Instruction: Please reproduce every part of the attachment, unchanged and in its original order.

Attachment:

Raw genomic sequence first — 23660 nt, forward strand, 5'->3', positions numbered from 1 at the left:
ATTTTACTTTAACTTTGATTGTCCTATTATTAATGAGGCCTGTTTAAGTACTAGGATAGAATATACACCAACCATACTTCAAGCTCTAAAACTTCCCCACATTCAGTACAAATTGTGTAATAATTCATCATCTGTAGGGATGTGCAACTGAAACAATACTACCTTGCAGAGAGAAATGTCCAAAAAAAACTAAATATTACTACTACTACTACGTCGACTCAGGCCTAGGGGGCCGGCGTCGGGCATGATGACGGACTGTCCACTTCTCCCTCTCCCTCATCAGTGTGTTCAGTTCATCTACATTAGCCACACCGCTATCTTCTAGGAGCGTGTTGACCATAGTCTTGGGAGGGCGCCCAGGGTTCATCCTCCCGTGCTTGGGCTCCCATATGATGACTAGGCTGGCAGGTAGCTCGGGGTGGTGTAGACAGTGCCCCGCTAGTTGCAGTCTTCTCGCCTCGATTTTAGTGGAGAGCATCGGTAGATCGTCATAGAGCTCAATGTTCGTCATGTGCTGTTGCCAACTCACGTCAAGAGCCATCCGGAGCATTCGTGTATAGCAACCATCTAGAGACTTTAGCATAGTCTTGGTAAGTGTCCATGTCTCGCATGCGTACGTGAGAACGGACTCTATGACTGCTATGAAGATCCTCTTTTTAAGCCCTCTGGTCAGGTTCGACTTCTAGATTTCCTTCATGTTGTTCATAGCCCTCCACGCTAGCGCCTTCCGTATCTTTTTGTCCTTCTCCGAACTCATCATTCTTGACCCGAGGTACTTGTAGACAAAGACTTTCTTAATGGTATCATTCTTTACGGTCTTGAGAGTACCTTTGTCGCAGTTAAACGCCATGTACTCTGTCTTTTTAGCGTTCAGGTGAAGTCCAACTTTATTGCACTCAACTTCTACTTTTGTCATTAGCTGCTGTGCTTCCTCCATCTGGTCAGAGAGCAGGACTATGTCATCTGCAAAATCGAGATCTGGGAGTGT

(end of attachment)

Raw genomic sequence first — 23660 nt, forward strand, 5'->3', positions numbered from 1 at the left:
ATTTTACTTTAACTTTGATTGTCCTATTATTAATGAGGCCTGTTTAAGTACTAGGATAGAATATACACCAACCATACTTCAAGCTCTAAAACTTCCCCACATTCAGTACAAATTGTGTAATAATTCATCATCTGTAGGGATGTGCAACTGAAACAATACTACCTTGCAGAGAGAAATGTCCAAAAAAAACTAAATATTACTACTACTACTACGTCGACTCAGGCCTAGGGGGCCGGCGTCGGGCATGATGACGGACTGTCCACTTCTCCCTCTCCCTCATCAGTGTGTTCAGTTCATCTACATTAGCCACACCGCTATCTTCTAGGAGCGTGTTGACCATAGTCTTGGGAGGGCGCCCAGGGTTCATCCTCCCGTGCTTGGGCTCCCATATGATGACTAGGCTGGCAGGTAGCTCGGGGTGGTGTAGACAGTGCCCCGCTAGTTGCAGTCTTCTCGCCTCGATTTTAGTGGAGAGCATCGGTAGATCGTCATAGAGCTCAATGTTCGTCATGTGCTGTTGCCAACTCACGTCAAGAGCCATCCGGAGCATTCGTGTATAGCAACCATCTAGAGACTTTAGCATAGTCTTGGTAAGTGTCCATGTCTCGCATGCGTACGTGAGAACGGACTCTATGACTGCTATGAAGATCCTCTTTTTAAGCCCTCTGGTCAGGTTCGACTTCTAGATTTCCTTCATGTTGTTCATAGCCCTCCACGCTAGCGCCTTCCGTATCTTTTTGTCCTTCTCCGAACTCATCATTCTTGACCCGAGGTACTTGTAGACAAAGACTTTCTTAATGGTATCATTCTTTACGGTCTTGAGAGTACCTTTGTCGCAGTTAAACGCCATGTACTCTGTCTTTTTAGCGTTCAGGTGAAGTCCAACTTTATTGCACTCAACTTCTACTTTTGTCATTAGCTGCTGTGCTTCCTCCATCTGGTCAGAGAGCAGGACTATGTCATCTGCAAAATCGAGATCTGGGAGTGT